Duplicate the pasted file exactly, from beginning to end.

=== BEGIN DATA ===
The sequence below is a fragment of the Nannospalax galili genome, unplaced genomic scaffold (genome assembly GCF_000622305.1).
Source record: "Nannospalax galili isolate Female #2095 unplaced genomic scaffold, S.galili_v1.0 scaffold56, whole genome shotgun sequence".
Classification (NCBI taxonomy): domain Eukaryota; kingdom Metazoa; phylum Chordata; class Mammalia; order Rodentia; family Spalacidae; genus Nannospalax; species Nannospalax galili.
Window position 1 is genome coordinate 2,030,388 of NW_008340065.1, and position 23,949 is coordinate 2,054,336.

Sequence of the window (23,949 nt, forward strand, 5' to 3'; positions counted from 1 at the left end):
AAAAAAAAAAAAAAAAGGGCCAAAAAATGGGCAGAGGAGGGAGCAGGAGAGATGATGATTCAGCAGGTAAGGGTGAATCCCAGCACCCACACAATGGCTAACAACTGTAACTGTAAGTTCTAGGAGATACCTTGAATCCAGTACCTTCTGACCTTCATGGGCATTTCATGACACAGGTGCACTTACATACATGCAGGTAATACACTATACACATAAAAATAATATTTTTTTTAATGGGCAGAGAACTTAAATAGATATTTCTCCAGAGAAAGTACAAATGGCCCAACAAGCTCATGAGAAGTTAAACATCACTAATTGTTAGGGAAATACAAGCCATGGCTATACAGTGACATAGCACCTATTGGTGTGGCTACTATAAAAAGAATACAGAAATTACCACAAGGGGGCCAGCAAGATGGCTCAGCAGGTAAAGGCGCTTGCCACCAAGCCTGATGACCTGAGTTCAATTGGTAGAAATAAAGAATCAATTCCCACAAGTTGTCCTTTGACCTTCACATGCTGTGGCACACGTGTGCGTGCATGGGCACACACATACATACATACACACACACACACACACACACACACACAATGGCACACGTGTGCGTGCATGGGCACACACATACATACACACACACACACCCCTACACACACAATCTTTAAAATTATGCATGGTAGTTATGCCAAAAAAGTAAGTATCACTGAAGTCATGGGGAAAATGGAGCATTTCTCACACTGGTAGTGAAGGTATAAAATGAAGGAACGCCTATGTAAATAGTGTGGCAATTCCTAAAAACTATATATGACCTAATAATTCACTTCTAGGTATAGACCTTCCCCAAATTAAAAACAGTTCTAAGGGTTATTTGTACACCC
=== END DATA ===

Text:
The sequence below is a fragment of the Nannospalax galili genome, unplaced genomic scaffold (genome assembly GCF_000622305.1).
Source record: "Nannospalax galili isolate Female #2095 unplaced genomic scaffold, S.galili_v1.0 scaffold56, whole genome shotgun sequence".
Classification (NCBI taxonomy): domain Eukaryota; kingdom Metazoa; phylum Chordata; class Mammalia; order Rodentia; family Spalacidae; genus Nannospalax; species Nannospalax galili.
Window position 1 is genome coordinate 2,030,388 of NW_008340065.1, and position 23,949 is coordinate 2,054,336.

Sequence of the window (23,949 nt, forward strand, 5' to 3'; positions counted from 1 at the left end):
AAAAAAAAAAAAAAAAGGGCCAAAAAATGGGCAGAGGAGGGAGCAGGAGAGATGATGATTCAGCAGGTAAGGGTGAATCCCAGCACCCACACAATGGCTAACAACTGTAACTGTAAGTTCTAGGAGATACCTTGAATCCAGTACCTTCTGACCTTCATGGGCATTTCATGACACAGGTGCACTTACATACATGCAGGTAATACACTATACACATAAAAATAATATTTTTTTTAATGGGCAGAGAACTTAAATAGATATTTCTCCAGAGAAAGTACAAATGGCCCAACAAGCTCATGAGAAGTTAAACATCACTAATTGTTAGGGAAATACAAGCCATGGCTATACAGTGACATAGCACCTATTGGTGTGGCTACTATAAAAAGAATACAGAAATTACCACAAGGGGGCCAGCAAGATGGCTCAGCAGGTAAAGGCGCTTGCCACCAAGCCTGATGACCTGAGTTCAATTGGTAGAAATAAAGAATCAATTCCCACAAGTTGTCCTTTGACCTTCACATGCTGTGGCACACGTGTGCGTGCATGGGCACACACATACATACATACACACACACACACACACACACACACACAATGGCACACGTGTGCGTGCATGGGCACACACATACATACACACACACACACCCCTACACACACAATCTTTAAAATTATGCATGGTAGTTATGCCAAAAAAGTAAGTATCACTGAAGTCATGGGGAAAATGGAGCATTTCTCACACTGGTAGTGAAGGTATAAAATGAAGGAACGCCTATGTAAATAGTGTGGCAATTCCTAAAAACTATATATGACCTAATAATTCACTTCTAGGTATAGACCTTCCCCAAATTAAAAACAGTTCTAAGGGTTATTTGTACACCC